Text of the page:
Japan says its directives were aimed at increasing Line’s security, not pushing Naver buyout

Posted on : 2024-05-08 17:17 KST Modified on : 2024-05-08 17:17 KST
Japan’s chief cabinet secretary touched on the ongoing speculation over Naver’s stake in the Line messenger service during a regular press conference
A person walks through the Line offices. (courtesy of Japan’s Line HR blog)
A person walks through the Line offices. (courtesy of Japan’s Line HR blog)

The Japanese government said that recent administrative directives asking the operator of the Line messaging service to reconsider its capital relationship with Naver, which holds a 50% stake in the company, were in fact “requests to reinforce safety management measures and to reconsider security governance.”

Japanese Chief Cabinet Secretary Yoshimasa Hayashi made the statement about the administrative directives, which were issued by the Ministry of Internal Affairs and Communications, during the daily press conference on Tuesday. Hayashi was responding to a reporter who had mentioned Korean press reports characterizing the directives as discriminatory treatment and an attempt to push a Korean company out of the Japanese market.

“After a serious security incident occurred at LY Corp.  — namely, the leak of information, including telecommunications secrets — the Ministry of Internal Affairs and Communications issued an administrative directive on March 5 requesting that thorough measures be taken to prevent the recurrence of such an incident and to safeguard users’ interests,” Hayashi said in the press conference.

“While there are various ways to go about reconsidering security governance, what’s important, regardless of the company being from any particular country, is to appropriately manage the companies hired to perform various services,” he added.

Hayashi was reiterating Tokyo’s position that even though the Ministry of Internal Affairs and Communications issued two administrative directives “to secure cybersecurity and protect telecommunications secrets” to LY Corp. on March 5 and April 16, the original goal was not reconsidering its capital relationship with Naver but rather strengthening security measures.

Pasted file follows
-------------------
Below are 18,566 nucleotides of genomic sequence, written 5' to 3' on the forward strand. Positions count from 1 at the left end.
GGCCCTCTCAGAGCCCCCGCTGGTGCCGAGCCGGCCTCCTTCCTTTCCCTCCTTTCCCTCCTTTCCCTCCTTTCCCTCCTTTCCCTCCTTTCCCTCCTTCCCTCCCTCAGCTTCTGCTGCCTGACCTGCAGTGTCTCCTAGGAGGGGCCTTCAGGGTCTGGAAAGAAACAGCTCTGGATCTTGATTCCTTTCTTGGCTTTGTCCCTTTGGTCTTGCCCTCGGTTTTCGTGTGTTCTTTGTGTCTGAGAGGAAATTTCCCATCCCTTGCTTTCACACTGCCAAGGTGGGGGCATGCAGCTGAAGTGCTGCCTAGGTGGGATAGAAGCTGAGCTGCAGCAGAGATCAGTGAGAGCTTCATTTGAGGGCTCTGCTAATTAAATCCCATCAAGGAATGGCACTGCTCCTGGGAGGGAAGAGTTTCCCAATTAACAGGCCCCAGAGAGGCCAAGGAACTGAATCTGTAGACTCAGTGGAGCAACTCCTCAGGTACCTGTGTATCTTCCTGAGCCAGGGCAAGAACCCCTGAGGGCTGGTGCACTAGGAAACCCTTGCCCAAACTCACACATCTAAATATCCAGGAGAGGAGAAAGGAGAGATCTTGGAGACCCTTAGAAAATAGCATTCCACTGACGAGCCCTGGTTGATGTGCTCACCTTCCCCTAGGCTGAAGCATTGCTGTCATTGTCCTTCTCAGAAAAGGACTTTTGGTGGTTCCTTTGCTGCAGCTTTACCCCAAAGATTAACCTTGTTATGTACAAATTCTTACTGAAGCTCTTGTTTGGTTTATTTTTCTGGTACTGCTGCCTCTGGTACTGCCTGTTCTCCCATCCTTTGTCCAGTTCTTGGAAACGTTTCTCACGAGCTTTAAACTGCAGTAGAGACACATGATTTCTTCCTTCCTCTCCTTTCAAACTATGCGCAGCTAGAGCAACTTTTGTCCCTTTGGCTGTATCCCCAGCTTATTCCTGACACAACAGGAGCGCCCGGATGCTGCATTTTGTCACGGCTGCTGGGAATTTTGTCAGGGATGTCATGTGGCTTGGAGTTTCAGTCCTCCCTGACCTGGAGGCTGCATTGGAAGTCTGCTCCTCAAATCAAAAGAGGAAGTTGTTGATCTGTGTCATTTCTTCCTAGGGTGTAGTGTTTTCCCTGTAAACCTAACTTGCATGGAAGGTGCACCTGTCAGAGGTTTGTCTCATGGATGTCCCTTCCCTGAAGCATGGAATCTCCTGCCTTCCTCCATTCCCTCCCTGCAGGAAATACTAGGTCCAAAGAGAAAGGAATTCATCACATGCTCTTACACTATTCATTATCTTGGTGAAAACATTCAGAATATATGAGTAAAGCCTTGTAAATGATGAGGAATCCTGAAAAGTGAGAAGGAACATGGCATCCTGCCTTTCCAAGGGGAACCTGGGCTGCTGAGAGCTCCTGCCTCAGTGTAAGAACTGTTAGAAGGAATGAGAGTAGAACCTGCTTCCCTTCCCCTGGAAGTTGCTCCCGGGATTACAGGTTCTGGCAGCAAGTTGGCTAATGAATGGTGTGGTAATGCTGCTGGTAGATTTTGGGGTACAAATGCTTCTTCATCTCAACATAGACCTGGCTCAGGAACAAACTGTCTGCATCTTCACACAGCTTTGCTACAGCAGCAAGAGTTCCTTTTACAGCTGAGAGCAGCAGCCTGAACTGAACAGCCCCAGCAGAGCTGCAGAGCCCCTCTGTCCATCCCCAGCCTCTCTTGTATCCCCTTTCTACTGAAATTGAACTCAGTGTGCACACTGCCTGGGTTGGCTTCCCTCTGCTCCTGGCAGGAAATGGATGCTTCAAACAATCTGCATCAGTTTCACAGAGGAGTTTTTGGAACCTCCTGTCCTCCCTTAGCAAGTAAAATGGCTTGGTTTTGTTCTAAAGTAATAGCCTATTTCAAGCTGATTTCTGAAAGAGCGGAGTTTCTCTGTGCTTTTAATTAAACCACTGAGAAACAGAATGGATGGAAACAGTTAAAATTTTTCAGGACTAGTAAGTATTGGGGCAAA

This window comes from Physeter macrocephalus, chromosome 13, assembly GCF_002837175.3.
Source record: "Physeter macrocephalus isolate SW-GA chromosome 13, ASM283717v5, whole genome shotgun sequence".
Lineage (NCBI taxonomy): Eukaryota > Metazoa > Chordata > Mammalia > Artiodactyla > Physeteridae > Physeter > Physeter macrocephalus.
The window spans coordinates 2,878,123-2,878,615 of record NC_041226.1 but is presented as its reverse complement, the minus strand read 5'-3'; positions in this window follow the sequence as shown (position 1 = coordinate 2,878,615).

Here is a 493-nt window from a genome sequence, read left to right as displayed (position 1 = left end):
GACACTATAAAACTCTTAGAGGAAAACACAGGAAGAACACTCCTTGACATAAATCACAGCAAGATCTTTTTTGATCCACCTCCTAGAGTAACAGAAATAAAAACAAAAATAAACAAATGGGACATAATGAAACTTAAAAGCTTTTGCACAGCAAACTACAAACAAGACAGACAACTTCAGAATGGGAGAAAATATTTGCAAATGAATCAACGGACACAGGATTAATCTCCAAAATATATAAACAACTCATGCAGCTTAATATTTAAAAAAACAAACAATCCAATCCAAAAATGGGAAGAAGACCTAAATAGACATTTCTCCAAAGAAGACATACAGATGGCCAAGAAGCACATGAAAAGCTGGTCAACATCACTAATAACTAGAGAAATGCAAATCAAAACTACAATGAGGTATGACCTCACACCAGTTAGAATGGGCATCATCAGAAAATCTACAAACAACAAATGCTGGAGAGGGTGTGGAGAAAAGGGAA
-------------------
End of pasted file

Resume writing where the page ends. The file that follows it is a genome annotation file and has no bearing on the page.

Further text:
But because the administrative directives from the Ministry of Internal Affairs and Communications mentioned “reconsidering the capital relationship with Naver,” it triggered pushback both from Naver and from the Korean government.

Significantly, Naver CEO Choi Soo-yeon addressed the issue as follows in a May 3 earnings call for the first quarter. “While it’s highly unusual for the Japanese Ministry of Internal Affairs and Communications to ask us to reduce our capital control in administrative directives, we’re not going to make a decision about whether to comply. We’re instead carrying out an internal review of what decision to make based on our mid- and long-term business plans.”

The Japanese government has responded by reiterating that the original objective of the administrative directive was not to nab management rights from Naver. 

Naver and SoftBank each hold a 50% stake in A Holdings, the majority shareholder in LY Corp., which operates Line and Yahoo! Japan. But revelations that SoftBank had begun work on attempting to buy some of Naver’s stock in LY amid the multiple administrative directives from the Japanese ministry has only fueled further speculation about the future of Line. 

But in the press conference, Hayashi once again affirmed that “by bringing in highly specialized talent, technology, ample resources and funds, investment in Japan has sparked innovation and brought economic vitality to the countryside, strengthening the growth of the Japanese economy as a whole and contributing to the revitalization of local economies.”

The cabinet secretary went on to say that there has been “no change in the position of the Japanese government that it promotes investment in Japan by foreign companies, including Korean ones.” 

He also underscored that Korea is an “important neighboring country” and that “close exchanges on a variety of fields and matters are underway between the governments of Japan and Korea,” stating that if the need arises, Japan would courteously clarify the situation to their Korean counterparts. 

By Hong Seok-jae, staff reporter

Please direct questions or comments to [english@hani.co.kr]

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